Paula Radcliffe won the New York Marathon 10 months after she gave birth to her daughter Isla, but she says no matter how hard she trains and no matter how hard running is, "nothing compares to pregnancy."
Both Radcliffe and my running hero Kara Goucher are pregnant and due on the same day in September. Both are still running harder than most, though running less than they used to, and both are world class runners. What is interesting is the way these two intense, incredible runners, who can both withstand hours of pain and pounding on the body, are humbled by pregnancy.
"Originally I thought I’d keep up the same workouts, just with slower times. But I soon realized that this was just not going to happen," Goucher told New York Runner.
As someone who both runs and mothers and who has run pregnant for 18 months of my life, I can say I totally agree. Pregnancy does change the game. Physically there has to be a bit of a surrender.
For many, both pregnancy and running a marathon are on the life goal lists. Most of us will never run a marathon as fast as Radcliffe or Goucher, but most people, given the right training, are physically capable of running a full or a half marathon.
I've trained for and run one full marathon, 90 percent of a second, and two half marathons. I've also run countless 5 and 10Ks, 10-milers, 5-milers, and everything in between. I keep a turtle's pace compared to Goucher, who ran a 2:25 marathon, but my 3:48 marathon put me in the top couple hundred female finishers in my marathon. I'm a decent runner. I'm by no means going to be competitive against Division One athletes, but for a mom of two who runs in a very amateur way, I do all right.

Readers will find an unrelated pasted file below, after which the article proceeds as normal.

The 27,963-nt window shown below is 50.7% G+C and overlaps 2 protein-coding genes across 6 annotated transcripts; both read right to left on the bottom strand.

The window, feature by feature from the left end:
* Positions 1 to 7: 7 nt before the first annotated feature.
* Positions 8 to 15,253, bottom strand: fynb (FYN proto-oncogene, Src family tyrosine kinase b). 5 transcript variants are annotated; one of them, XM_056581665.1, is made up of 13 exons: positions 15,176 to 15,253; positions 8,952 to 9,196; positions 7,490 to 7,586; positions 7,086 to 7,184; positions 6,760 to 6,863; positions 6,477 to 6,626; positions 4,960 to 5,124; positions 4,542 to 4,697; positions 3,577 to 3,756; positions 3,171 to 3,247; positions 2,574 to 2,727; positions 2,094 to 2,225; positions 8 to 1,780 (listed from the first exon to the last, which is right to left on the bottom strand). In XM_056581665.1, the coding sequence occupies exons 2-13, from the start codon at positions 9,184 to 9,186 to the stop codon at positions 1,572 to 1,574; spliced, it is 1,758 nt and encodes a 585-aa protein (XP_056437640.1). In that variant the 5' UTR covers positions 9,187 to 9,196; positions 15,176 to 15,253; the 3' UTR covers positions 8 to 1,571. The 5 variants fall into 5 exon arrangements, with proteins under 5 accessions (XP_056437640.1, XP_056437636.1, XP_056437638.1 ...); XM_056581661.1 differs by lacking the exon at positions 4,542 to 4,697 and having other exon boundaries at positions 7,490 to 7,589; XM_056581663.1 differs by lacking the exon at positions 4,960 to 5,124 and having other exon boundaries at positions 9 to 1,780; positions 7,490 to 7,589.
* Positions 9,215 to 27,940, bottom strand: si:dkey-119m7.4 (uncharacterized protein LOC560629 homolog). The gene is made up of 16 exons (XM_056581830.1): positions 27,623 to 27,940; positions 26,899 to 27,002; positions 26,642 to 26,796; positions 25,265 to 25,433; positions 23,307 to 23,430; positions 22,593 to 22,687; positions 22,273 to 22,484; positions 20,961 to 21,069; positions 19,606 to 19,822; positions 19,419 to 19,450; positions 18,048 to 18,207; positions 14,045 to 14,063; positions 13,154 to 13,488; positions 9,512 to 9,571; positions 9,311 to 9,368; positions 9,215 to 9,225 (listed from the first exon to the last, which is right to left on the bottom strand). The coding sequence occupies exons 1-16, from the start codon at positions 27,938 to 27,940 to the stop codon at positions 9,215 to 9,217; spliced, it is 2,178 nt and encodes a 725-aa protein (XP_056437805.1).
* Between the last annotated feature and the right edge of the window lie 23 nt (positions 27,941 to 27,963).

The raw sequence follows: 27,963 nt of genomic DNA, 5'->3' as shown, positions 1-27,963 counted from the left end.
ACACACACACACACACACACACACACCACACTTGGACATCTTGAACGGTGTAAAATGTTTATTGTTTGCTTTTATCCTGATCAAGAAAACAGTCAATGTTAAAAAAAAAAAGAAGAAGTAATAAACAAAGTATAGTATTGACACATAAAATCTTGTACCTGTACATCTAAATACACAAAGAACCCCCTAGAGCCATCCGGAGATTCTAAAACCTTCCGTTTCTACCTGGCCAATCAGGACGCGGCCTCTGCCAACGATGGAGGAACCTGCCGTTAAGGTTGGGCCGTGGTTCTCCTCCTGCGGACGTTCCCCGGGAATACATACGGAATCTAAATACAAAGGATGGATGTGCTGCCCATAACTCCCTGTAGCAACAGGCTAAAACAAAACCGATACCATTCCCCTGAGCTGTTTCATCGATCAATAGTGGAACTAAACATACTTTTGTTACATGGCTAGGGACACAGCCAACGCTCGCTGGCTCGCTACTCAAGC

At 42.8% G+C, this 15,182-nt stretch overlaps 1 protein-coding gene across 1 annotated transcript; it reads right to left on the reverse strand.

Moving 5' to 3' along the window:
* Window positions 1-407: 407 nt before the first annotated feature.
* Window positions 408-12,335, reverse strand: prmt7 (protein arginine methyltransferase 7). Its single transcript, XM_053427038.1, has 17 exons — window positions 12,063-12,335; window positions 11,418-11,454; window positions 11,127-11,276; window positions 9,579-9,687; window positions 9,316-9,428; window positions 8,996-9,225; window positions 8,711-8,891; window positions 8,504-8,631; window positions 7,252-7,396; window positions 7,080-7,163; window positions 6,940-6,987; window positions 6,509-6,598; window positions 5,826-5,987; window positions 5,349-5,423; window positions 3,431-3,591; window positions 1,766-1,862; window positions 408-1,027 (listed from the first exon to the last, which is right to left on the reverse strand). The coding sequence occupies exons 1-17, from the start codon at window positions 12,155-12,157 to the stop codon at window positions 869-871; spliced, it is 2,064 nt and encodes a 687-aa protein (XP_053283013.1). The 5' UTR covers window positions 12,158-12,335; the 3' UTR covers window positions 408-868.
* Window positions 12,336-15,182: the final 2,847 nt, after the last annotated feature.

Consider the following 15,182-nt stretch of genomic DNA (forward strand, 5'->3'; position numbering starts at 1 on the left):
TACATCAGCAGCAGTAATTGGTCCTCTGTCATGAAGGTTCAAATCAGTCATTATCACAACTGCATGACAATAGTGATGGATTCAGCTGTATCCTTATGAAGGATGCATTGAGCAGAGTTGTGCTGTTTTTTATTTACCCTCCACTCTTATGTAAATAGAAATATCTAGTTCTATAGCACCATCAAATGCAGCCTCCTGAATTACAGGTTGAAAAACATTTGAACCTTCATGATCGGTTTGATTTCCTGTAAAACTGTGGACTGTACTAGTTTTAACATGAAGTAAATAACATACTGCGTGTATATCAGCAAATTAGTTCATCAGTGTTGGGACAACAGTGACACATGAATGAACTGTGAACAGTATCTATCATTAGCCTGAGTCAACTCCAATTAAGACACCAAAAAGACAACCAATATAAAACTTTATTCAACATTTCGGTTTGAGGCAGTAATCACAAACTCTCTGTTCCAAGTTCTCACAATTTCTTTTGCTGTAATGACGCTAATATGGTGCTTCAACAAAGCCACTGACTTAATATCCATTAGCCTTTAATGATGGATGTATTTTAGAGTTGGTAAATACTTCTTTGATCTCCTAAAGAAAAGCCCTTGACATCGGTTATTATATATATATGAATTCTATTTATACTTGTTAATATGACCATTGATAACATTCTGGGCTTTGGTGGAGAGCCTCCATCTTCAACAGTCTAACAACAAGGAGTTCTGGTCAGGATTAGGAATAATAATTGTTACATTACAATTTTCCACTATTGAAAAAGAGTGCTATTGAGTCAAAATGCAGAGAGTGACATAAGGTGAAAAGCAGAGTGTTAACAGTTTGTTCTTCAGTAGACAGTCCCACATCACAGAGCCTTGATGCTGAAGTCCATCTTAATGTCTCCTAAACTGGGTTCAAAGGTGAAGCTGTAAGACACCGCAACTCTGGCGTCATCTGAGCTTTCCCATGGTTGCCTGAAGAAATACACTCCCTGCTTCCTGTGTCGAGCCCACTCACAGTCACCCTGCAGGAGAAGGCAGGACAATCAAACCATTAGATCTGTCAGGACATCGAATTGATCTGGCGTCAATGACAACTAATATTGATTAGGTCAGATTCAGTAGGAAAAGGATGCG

That said, I still think pregnancy and birth are harder.
There are some similarities:
My first marathon was a lot like my first pregnancy. There was an enormous build-up, a ton of preparation, gear, and nerves. And when the time came, I performed almost exactly the way I had hoped. My time was good, especially for a first hilly marathon, and I nearly met the goal I had set for myself (to qualify for the Boston Marathon).
My second marathon was a mess. This I would liken to the mom who wants to have a natural birth, but who ends up having an emergency c-section. All the factors -- extreme heat, sunshine, hills, my bladder -- conspired to make me drop out of the race at Mile 22, knowing that I wasn't going to run my goal time.
My second labor was as good, if not better, than my first. Go figure.
The prep time for a marathon is four months. For a baby: nine months. Both wreck your body, but you bounce back much faster from a marathon.
All births -- like all marathons -- are different. Some are fast, some are slow. Some women deliver with no drugs and judge those who get them and some don't.
Yes, there are many similarities. But a child is the end result of pregnancy and because of that, I have to go with Radcliffe on this one:
"Nothing compares to pregnancy."
Have you done both? What do you think is harder?
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